• 4th Squadron, 10th Cavalry Regiment
    • 588th Brigade Engineer Battalion
    • 64th Brigade Support Battalion
    4th Combat Aviation Brigade – 4th Combat Aviation Brigade Crest
    • 6th Attack Reconnaissance Squadron, 17th Cavalry Regiment
    • 404th Aviation Support Battalion
    • 4th Aviation Regiment
      • 2nd General Support Aviation Battalion
      • 3rd Assault Helicopter Battalion
      • 4th Attack Reconnaissance Battalion
    4th Sustainment Brigade - 4th Sustainment Brigade Crest
    • 68th Combat Sustainment Support Battalion
    • 4th Special Troops Battalion

1st Stryker Brigade Combat Team (1SBCT)

  • Col. Ike Sallee, Brigade Commander Col. Ike Sallee, Brigade Commander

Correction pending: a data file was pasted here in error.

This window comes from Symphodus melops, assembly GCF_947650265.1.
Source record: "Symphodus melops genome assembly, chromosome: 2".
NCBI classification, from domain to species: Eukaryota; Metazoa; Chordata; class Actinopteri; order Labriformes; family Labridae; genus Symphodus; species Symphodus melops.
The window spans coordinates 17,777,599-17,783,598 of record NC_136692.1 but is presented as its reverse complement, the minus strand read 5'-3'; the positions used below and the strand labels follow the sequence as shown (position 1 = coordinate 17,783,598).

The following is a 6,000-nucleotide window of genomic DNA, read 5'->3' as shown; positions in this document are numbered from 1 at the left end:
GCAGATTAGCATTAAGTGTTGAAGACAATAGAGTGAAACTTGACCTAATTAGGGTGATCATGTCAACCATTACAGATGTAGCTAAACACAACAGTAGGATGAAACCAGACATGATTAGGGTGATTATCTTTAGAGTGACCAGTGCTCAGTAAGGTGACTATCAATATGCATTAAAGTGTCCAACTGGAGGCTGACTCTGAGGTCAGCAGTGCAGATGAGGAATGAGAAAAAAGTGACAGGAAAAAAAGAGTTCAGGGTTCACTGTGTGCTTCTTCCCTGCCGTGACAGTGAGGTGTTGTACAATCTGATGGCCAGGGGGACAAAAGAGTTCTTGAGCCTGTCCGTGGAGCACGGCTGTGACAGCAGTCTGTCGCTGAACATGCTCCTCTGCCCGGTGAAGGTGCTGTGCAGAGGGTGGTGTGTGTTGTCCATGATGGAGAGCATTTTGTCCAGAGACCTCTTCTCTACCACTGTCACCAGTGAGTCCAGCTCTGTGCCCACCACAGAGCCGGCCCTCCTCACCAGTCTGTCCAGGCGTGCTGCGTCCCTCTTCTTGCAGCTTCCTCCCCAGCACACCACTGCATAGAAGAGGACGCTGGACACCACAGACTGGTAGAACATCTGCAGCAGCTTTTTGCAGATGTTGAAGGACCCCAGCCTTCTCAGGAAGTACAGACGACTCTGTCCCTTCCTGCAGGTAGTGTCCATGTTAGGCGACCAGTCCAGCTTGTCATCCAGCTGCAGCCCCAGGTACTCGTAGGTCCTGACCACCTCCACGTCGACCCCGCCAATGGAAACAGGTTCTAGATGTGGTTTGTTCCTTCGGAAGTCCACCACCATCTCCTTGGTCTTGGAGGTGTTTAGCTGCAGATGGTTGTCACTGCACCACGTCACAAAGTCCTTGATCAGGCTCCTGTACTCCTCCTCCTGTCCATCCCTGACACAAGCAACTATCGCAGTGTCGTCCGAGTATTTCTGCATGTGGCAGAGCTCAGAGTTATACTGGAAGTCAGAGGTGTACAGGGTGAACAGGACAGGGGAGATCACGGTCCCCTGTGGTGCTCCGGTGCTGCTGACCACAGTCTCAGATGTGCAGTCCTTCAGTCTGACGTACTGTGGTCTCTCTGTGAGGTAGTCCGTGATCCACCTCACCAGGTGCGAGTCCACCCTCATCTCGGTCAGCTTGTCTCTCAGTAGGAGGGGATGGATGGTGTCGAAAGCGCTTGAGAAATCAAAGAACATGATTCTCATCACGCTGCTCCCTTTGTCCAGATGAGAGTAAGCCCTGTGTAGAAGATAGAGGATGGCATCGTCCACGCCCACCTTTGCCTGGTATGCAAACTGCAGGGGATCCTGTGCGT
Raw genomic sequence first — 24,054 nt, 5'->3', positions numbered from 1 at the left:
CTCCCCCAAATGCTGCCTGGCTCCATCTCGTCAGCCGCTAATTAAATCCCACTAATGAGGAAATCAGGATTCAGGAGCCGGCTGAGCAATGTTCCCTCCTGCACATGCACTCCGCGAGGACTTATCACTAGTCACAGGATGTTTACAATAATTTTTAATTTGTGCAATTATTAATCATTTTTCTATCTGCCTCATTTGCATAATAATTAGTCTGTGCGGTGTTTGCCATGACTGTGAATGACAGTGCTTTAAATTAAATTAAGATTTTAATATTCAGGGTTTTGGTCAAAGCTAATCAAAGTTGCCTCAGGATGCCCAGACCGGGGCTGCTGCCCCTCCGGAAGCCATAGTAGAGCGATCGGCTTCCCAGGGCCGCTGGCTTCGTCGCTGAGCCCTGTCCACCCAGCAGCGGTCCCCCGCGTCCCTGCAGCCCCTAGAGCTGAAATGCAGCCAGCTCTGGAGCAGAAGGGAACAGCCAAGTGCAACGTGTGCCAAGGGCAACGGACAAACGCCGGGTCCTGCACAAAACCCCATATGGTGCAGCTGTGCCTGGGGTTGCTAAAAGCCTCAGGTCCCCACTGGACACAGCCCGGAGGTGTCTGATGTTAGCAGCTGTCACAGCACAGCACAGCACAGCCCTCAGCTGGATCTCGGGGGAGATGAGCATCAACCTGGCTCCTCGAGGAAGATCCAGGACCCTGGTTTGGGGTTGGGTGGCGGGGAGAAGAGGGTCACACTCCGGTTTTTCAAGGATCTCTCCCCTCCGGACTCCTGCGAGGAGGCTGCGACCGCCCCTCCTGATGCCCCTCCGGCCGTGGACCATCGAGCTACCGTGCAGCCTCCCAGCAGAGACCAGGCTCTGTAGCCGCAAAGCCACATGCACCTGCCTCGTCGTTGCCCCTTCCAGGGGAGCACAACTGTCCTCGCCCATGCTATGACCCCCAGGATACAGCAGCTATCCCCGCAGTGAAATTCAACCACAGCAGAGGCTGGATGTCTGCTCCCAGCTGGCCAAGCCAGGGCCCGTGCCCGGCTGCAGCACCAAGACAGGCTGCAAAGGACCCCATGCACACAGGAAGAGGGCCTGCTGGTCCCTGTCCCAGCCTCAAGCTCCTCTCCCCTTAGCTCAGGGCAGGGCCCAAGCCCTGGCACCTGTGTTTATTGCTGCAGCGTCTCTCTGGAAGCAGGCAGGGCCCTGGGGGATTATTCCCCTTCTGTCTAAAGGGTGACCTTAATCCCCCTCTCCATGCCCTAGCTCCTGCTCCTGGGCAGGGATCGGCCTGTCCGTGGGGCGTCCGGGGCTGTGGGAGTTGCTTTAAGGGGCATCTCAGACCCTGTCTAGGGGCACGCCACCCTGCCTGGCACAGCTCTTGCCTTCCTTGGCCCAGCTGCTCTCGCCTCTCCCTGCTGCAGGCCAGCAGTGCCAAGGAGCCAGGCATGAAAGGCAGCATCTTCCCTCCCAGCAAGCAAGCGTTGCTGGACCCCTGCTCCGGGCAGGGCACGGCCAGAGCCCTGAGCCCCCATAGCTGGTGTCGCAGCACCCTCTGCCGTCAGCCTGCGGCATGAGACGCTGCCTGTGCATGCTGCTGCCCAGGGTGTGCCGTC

Biography

    Col. Ike Sallee is a native of central Florida. He was commissioned in the Infantry in 1997 from the United States Military Academy with a bachelor’s degree in Engineering.

    After completing his basic course, Sallee was assigned to the 172nd Separate Infantry Brigade at Fort Wainwright, Alaska. He served as a rifle and mortar platoon leader, rifle company executive officer, and battalion S4. After completing the Captain’s Career Course at Fort Benning, Georgia, Sallee was assigned to the 3rd Infantry Division at Fort Stewart, Georgia. He held positions as a battalion S4, S3 Air, Infantry company commander, aide to the commanding general, battalion S3 and brigade S3.